Denmark, France and Ireland are among the countries pledging to end oil and gas production within their borders, but big producers decline to join
France, Sweden and Ireland have joined a Denmark and Costa Rica-led alliance of countries committed to ending future oil and gas production within their borders.
Portugal, California and New Zealand stopped shy of that pledge, but committed to “significant concrete steps” to curb oil and gas production. Italy, the European Union’s second biggest oil producer, made a less ambitious promise, saying it would align future oil and gas extraction with the 2015 Paris Agreement.
The new Beyond Oil and Gas Alliance (BOGA) was hailed as important by campaigners who have been pushing for a global treaty on stopping fossil fuel extraction, modelled on nuclear weapons proliferation treaties. Similar international coalitions have already been established on coal, but not yet on the other two major fossil fuels.
However, the alliance, launched at the COP26 summit in Glasgow today, lacks any significant oil and gas producers promising to end extraction.
The UK government, which is hosting the summit, hasn’t signed up to the new initiative, an absence that the charity Oxfam said was disappointing. UK prime minister Boris Johnson told reporters in Glasgow yesterday that he will look at what Denmark and Costa Rica announce, but didn’t explain why the UK wasn’t joining.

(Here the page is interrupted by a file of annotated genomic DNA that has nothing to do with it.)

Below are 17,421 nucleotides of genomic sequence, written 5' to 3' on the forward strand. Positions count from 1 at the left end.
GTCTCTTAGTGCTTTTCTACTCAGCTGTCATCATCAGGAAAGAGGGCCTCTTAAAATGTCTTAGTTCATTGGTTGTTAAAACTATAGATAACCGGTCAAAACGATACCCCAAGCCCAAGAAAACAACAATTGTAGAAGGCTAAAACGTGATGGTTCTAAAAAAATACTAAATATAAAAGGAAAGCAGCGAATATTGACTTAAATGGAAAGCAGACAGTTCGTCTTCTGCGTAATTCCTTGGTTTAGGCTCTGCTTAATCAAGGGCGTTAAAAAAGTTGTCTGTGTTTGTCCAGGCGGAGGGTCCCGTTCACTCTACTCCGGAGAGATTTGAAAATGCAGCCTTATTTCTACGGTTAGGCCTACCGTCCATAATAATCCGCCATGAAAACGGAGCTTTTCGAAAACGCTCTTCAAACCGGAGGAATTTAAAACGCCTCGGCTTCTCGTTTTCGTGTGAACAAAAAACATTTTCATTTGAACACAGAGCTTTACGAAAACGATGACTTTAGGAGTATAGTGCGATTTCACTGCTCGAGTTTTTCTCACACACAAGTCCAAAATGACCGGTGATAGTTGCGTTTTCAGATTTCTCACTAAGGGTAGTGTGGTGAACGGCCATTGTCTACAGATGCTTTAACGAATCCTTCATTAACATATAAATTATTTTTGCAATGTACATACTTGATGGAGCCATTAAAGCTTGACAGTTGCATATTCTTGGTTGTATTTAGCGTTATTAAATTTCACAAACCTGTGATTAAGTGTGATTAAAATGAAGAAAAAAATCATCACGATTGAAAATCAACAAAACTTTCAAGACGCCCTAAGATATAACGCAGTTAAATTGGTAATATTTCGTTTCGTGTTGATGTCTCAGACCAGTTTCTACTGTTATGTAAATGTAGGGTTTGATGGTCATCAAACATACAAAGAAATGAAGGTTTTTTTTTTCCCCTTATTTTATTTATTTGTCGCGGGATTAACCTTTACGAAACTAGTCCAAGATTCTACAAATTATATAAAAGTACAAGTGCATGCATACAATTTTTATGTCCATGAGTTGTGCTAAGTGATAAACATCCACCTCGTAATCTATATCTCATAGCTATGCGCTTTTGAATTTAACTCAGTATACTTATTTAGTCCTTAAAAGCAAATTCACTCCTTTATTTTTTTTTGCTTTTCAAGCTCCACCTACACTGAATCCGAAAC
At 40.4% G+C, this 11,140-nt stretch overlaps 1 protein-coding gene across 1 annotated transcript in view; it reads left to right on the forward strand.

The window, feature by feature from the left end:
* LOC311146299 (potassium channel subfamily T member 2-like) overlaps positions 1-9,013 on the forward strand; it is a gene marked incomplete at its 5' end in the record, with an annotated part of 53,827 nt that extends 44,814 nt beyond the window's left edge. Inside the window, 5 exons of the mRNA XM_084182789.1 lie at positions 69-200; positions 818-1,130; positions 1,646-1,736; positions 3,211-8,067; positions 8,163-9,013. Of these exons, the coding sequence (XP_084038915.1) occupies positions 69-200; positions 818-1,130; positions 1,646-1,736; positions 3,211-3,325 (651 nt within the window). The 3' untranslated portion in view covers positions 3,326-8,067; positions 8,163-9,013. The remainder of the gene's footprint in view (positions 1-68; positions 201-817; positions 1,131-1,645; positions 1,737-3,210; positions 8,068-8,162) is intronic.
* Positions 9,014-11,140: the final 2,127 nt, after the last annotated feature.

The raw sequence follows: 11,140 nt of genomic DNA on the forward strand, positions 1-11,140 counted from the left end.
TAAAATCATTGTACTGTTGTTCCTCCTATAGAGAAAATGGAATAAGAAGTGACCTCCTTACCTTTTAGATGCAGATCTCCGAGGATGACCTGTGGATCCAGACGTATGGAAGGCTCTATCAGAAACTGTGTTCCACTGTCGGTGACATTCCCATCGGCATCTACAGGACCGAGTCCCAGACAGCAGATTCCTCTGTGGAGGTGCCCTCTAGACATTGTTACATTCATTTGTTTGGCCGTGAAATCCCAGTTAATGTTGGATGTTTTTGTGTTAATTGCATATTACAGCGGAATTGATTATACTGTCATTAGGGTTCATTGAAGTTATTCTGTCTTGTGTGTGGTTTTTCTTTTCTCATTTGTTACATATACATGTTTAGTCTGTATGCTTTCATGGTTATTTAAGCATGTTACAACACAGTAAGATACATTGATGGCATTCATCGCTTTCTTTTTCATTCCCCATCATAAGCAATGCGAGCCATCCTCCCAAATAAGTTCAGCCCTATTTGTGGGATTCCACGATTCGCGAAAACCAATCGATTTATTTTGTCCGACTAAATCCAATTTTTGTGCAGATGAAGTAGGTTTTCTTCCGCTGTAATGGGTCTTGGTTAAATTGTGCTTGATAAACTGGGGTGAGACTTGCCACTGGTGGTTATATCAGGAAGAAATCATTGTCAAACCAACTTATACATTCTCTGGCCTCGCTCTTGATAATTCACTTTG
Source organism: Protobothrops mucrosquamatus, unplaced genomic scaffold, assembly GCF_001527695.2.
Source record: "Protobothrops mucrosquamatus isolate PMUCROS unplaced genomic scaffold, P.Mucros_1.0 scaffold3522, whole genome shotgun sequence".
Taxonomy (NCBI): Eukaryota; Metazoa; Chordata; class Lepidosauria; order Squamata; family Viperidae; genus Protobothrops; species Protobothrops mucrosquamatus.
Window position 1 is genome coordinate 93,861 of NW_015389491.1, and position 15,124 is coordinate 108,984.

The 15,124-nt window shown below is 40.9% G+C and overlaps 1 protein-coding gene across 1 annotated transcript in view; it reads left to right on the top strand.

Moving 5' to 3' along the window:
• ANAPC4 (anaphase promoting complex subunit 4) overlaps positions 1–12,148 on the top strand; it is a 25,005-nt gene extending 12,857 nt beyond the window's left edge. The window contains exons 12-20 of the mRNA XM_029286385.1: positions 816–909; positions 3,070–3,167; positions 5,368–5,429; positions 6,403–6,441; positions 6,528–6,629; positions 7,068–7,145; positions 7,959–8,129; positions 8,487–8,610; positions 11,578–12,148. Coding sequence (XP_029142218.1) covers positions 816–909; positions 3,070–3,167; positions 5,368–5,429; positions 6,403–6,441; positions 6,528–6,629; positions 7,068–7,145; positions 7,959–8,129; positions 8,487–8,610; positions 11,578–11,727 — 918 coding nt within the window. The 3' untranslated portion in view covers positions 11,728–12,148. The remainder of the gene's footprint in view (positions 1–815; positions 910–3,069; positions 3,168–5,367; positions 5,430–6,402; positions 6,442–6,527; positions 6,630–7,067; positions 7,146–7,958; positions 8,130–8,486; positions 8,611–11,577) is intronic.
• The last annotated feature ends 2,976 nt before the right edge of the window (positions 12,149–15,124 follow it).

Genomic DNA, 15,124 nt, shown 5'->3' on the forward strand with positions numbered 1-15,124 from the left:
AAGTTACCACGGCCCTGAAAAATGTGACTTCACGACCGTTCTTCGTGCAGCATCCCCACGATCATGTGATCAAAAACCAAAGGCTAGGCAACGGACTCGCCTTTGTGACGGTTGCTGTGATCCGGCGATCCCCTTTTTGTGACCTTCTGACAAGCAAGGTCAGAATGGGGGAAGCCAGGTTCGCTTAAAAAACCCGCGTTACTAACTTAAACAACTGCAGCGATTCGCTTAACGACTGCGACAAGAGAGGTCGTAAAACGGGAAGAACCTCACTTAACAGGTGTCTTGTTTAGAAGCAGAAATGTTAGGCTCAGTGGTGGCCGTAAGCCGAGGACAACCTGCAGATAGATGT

The core members of BOGA are Costa Rica, Denmark, France, Greenland, Ireland, Sweden, Wales and the Canadian province of Quebec. Wales doesn’t have the ability to issue oil and gas licences; that power lies with the UK government. Portugal, California and New Zealand are “associate” members of BOGA, while Italy is deemed a “friend” of the coalition.
“Our goal is not small, our ambition is not modest. We hope today will mark the beginning of the end of oil and gas,” said Dan Jørgensen, Denmark’s minister for climate, energy and utilities.
Denmark said last year that it would no longer issue new oil and gas licences, but there is no date yet for when the other countries will stop permitting new oil and gas projects. France produces very little oil and gas but in 2017 passed a law banning new oil and gas projects by 2040.
“The launch marks a departure from decades of international climate policy in which the question of aligning the production of fossil fuels with carbon budgets was ignored,” said Tzeporah Berman of the Fossil Fuel Non-Proliferation Treaty Initiative in a statement. “We urge other countries to join this important initiative to stop the expansion of oil, gas and coal.”
A draft of COP26’s final agreement calls for an accelerated phase-out of coal, though negotiations today and tomorrow may see that cut from the text. Some countries at the summit have been pushing in negotiations for oil and gas to be added to the draft, but it would be a major surprise if it was included.
Separately today, a new analysis found that deals on the sidelines of the climate summit, on deforestation, methane, coal and cars, have made a sizeable dent in future carbon dioxide emissions. The non-profit Climate Action Tracker said that the pledges would lower 2030 global emissions by about 2 billion tonnes, roughly 5 per cent of global emissions in 2021.
Talks continue in Glasgow, with a new version of the final agreement expected overnight, if sticking points on climate finance and other issues can be overcome. COP26 president Alok Sharma said this morning: “I want to be clear: we are not there yet. There is still a lot of work to be done.”
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